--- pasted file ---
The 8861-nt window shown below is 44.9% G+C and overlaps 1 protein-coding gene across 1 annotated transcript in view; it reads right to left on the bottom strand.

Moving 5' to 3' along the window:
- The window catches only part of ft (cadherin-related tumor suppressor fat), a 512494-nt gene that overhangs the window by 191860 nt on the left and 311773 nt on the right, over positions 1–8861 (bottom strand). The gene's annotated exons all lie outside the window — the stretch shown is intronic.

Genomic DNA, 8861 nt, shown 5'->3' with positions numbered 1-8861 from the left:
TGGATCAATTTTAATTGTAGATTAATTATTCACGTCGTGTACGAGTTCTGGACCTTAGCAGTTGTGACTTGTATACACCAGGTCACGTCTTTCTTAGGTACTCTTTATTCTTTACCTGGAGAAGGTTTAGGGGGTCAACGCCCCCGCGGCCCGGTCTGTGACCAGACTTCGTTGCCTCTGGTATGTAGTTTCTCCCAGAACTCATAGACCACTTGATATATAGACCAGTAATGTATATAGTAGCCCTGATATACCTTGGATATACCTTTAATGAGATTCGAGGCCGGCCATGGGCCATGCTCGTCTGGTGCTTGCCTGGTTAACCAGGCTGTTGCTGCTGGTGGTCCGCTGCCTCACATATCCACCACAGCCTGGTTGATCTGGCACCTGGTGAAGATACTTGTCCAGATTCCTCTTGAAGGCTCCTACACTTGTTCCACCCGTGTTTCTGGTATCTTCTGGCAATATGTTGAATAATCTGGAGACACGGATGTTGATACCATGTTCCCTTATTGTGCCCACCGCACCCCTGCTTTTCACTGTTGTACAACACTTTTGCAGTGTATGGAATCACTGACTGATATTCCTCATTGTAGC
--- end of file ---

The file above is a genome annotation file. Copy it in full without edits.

The 8861-nt window shown below is 44.9% G+C and overlaps 1 protein-coding gene across 1 annotated transcript in view; it reads right to left on the bottom strand.

Moving 5' to 3' along the window:
- The window catches only part of ft (cadherin-related tumor suppressor fat), a 512494-nt gene that overhangs the window by 191860 nt on the left and 311773 nt on the right, over positions 1–8861 (bottom strand). The gene's annotated exons all lie outside the window — the stretch shown is intronic.

Genomic DNA, 8861 nt, shown 5'->3' with positions numbered 1-8861 from the left:
TGGATCAATTTTAATTGTAGATTAATTATTCACGTCGTGTACGAGTTCTGGACCTTAGCAGTTGTGACTTGTATACACCAGGTCACGTCTTTCTTAGGTACTCTTTATTCTTTACCTGGAGAAGGTTTAGGGGGTCAACGCCCCCGCGGCCCGGTCTGTGACCAGACTTCGTTGCCTCTGGTATGTAGTTTCTCCCAGAACTCATAGACCACTTGATATATAGACCAGTAATGTATATAGTAGCCCTGATATACCTTGGATATACCTTTAATGAGATTCGAGGCCGGCCATGGGCCATGCTCGTCTGGTGCTTGCCTGGTTAACCAGGCTGTTGCTGCTGGTGGTCCGCTGCCTCACATATCCACCACAGCCTGGTTGATCTGGCACCTGGTGAAGATACTTGTCCAGATTCCTCTTGAAGGCTCCTACACTTGTTCCACCCGTGTTTCTGGTATCTTCTGGCAATATGTTGAATAATCTGGAGACACGGATGTTGATACCATGTTCCCTTATTGTGCCCACCGCACCCCTGCTTTTCACTGTTGTACAACACTTTTGCAGTGTATGGAATCACTGACTGATATTCCTCATTGTAGC